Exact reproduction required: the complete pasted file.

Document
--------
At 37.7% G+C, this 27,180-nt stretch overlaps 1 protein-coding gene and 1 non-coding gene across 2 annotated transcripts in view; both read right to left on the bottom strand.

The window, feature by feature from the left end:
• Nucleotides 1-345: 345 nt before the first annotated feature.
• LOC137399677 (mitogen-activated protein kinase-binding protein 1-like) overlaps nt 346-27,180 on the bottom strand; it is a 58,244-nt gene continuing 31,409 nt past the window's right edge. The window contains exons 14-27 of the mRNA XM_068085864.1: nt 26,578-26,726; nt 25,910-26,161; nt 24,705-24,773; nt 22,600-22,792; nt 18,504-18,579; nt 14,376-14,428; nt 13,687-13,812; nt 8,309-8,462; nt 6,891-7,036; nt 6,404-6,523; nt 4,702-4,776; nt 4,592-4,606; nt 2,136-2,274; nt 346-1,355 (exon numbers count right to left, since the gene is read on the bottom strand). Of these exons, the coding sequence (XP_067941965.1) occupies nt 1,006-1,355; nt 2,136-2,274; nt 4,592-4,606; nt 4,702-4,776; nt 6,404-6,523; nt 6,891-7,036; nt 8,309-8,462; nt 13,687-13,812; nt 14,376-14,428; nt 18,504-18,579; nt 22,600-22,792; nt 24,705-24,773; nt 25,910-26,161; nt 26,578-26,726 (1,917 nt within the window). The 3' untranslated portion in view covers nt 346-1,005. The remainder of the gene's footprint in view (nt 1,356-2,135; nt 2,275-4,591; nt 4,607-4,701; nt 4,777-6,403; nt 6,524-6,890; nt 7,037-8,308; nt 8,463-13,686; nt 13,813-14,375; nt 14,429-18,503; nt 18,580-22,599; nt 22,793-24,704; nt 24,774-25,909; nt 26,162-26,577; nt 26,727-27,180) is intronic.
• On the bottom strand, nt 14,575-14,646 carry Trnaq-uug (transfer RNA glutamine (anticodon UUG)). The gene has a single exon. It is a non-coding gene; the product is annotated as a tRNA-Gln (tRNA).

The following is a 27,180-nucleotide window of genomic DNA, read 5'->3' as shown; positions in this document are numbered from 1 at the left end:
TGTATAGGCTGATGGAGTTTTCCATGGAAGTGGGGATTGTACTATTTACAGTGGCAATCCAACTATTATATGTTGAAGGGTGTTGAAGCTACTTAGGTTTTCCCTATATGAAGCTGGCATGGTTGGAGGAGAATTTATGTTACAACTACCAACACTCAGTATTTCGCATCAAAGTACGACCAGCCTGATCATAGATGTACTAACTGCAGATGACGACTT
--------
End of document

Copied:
At 37.7% G+C, this 27,180-nt stretch overlaps 1 protein-coding gene and 1 non-coding gene across 2 annotated transcripts in view; both read right to left on the bottom strand.

The window, feature by feature from the left end:
• Nucleotides 1-345: 345 nt before the first annotated feature.
• LOC137399677 (mitogen-activated protein kinase-binding protein 1-like) overlaps nt 346-27,180 on the bottom strand; it is a 58,244-nt gene continuing 31,409 nt past the window's right edge. The window contains exons 14-27 of the mRNA XM_068085864.1: nt 26,578-26,726; nt 25,910-26,161; nt 24,705-24,773; nt 22,600-22,792; nt 18,504-18,579; nt 14,376-14,428; nt 13,687-13,812; nt 8,309-8,462; nt 6,891-7,036; nt 6,404-6,523; nt 4,702-4,776; nt 4,592-4,606; nt 2,136-2,274; nt 346-1,355 (exon numbers count right to left, since the gene is read on the bottom strand). Of these exons, the coding sequence (XP_067941965.1) occupies nt 1,006-1,355; nt 2,136-2,274; nt 4,592-4,606; nt 4,702-4,776; nt 6,404-6,523; nt 6,891-7,036; nt 8,309-8,462; nt 13,687-13,812; nt 14,376-14,428; nt 18,504-18,579; nt 22,600-22,792; nt 24,705-24,773; nt 25,910-26,161; nt 26,578-26,726 (1,917 nt within the window). The 3' untranslated portion in view covers nt 346-1,005. The remainder of the gene's footprint in view (nt 1,356-2,135; nt 2,275-4,591; nt 4,607-4,701; nt 4,777-6,403; nt 6,524-6,890; nt 7,037-8,308; nt 8,463-13,686; nt 13,813-14,375; nt 14,429-18,503; nt 18,580-22,599; nt 22,793-24,704; nt 24,774-25,909; nt 26,162-26,577; nt 26,727-27,180) is intronic.
• On the bottom strand, nt 14,575-14,646 carry Trnaq-uug (transfer RNA glutamine (anticodon UUG)). The gene has a single exon. It is a non-coding gene; the product is annotated as a tRNA-Gln (tRNA).

The following is a 27,180-nucleotide window of genomic DNA, read 5'->3' as shown; positions in this document are numbered from 1 at the left end:
TGTATAGGCTGATGGAGTTTTCCATGGAAGTGGGGATTGTACTATTTACAGTGGCAATCCAACTATTATATGTTGAAGGGTGTTGAAGCTACTTAGGTTTTCCCTATATGAAGCTGGCATGGTTGGAGGAGAATTTATGTTACAACTACCAACACTCAGTATTTCGCATCAAAGTACGACCAGCCTGATCATAGATGTACTAACTGCAGATGACGACTT